Boy, that’s tricky. Every instrument, including the voice, serves a unique role and purpose in any band or recording. It’s hard to pick a favorite. It’s kind of funny you ask, actually, but if I had to choose only one instrument, it would certainly be guitar. It is the backbone of almost every song I create, and it has been the instrument I’ve wielded longer than any other. Personally, I find it to be the most versatile, most expressive, instrument. And the fact that it’s so portable helps too! [laughs]
Tell us the process you went through to record your latest project, MANNERISMS MAGNIFIED.
I played all the instruments on this project myself. I basically had to record each instrument, one-at-a-time. I actually used an assembly line approach, beginning by playing/recording all the acoustic guitars for every song first. I then did all the bass parts, then the electric guitar stuff, piano and other things like accordion and mandolin, then real acoustic drums. I did all the vocals last. Every step of the way, as I was building these tracks, that particular instrument had to be my favorite. My goal with “Mannerisms” was to make the recording sound like a real band, made up of players with different personalities, tastes, and strengths, all complementing one another. In the end, at least if I’m to believe some of the reviews I’ve gotten, I did a pretty convincing job.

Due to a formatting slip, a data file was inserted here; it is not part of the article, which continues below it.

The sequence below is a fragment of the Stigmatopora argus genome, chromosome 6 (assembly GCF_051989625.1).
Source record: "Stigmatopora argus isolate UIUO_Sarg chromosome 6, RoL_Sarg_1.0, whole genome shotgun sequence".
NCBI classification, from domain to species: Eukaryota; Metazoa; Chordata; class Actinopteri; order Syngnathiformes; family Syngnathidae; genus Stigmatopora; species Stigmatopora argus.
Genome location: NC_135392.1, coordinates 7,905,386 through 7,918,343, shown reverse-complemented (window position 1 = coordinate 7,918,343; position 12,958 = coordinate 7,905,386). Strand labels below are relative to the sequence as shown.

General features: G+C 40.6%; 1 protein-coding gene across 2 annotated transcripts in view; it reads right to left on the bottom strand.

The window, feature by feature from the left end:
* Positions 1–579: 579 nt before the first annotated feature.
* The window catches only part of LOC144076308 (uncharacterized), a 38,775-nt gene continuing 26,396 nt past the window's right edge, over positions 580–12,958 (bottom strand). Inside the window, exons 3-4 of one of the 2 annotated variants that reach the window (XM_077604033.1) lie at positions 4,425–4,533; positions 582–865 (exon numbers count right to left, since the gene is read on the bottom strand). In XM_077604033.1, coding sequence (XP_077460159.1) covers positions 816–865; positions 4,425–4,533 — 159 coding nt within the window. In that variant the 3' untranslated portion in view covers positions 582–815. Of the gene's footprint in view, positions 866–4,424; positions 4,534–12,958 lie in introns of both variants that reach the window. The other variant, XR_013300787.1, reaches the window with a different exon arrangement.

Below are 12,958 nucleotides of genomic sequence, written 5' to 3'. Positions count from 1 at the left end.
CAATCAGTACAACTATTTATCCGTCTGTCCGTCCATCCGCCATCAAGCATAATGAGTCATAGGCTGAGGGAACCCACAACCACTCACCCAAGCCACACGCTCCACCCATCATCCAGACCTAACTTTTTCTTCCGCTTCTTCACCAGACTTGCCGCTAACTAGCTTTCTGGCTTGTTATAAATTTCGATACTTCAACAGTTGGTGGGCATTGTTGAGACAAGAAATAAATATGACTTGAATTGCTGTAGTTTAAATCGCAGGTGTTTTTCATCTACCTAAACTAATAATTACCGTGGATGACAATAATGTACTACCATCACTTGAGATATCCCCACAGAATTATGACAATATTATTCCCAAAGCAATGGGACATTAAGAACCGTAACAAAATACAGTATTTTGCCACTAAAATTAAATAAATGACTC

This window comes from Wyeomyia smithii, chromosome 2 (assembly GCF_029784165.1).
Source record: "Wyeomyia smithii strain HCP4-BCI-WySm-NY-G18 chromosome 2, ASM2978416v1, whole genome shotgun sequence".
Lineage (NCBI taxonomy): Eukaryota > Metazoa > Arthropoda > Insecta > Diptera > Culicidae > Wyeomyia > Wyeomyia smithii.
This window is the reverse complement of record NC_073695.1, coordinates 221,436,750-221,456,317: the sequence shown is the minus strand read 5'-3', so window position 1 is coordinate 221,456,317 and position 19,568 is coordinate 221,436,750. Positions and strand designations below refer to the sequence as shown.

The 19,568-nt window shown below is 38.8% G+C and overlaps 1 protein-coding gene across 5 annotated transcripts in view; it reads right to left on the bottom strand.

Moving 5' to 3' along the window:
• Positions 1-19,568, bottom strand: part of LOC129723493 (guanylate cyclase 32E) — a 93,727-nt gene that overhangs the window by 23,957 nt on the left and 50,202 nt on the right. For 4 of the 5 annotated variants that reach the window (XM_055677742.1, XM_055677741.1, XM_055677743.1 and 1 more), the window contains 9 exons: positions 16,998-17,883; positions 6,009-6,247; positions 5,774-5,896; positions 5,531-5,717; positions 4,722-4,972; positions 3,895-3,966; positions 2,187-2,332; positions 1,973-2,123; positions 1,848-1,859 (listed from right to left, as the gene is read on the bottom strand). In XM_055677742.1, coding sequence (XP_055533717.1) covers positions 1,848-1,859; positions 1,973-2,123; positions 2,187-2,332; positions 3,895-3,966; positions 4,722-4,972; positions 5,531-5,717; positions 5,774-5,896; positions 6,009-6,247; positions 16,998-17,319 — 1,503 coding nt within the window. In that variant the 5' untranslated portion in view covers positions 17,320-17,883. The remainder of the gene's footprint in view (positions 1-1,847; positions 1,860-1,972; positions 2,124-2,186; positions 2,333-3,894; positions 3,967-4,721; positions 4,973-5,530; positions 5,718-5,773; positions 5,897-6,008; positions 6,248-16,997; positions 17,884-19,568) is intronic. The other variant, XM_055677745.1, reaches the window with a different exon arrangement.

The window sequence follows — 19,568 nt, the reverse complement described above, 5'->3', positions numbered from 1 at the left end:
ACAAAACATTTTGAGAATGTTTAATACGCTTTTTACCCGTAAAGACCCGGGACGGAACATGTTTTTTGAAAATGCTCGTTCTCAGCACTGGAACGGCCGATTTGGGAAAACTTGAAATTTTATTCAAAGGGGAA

Incidentally, I have a whole section on my website devoted to multi-instrumentalists, if any of your readers feel like doing some fun cybersurfing. They can visit my website, www.intimateaudio.com, and where I have a special area devoted to recordings that were all written, performed, and recorded by one person.
What area of music do you feel needs the most improvement?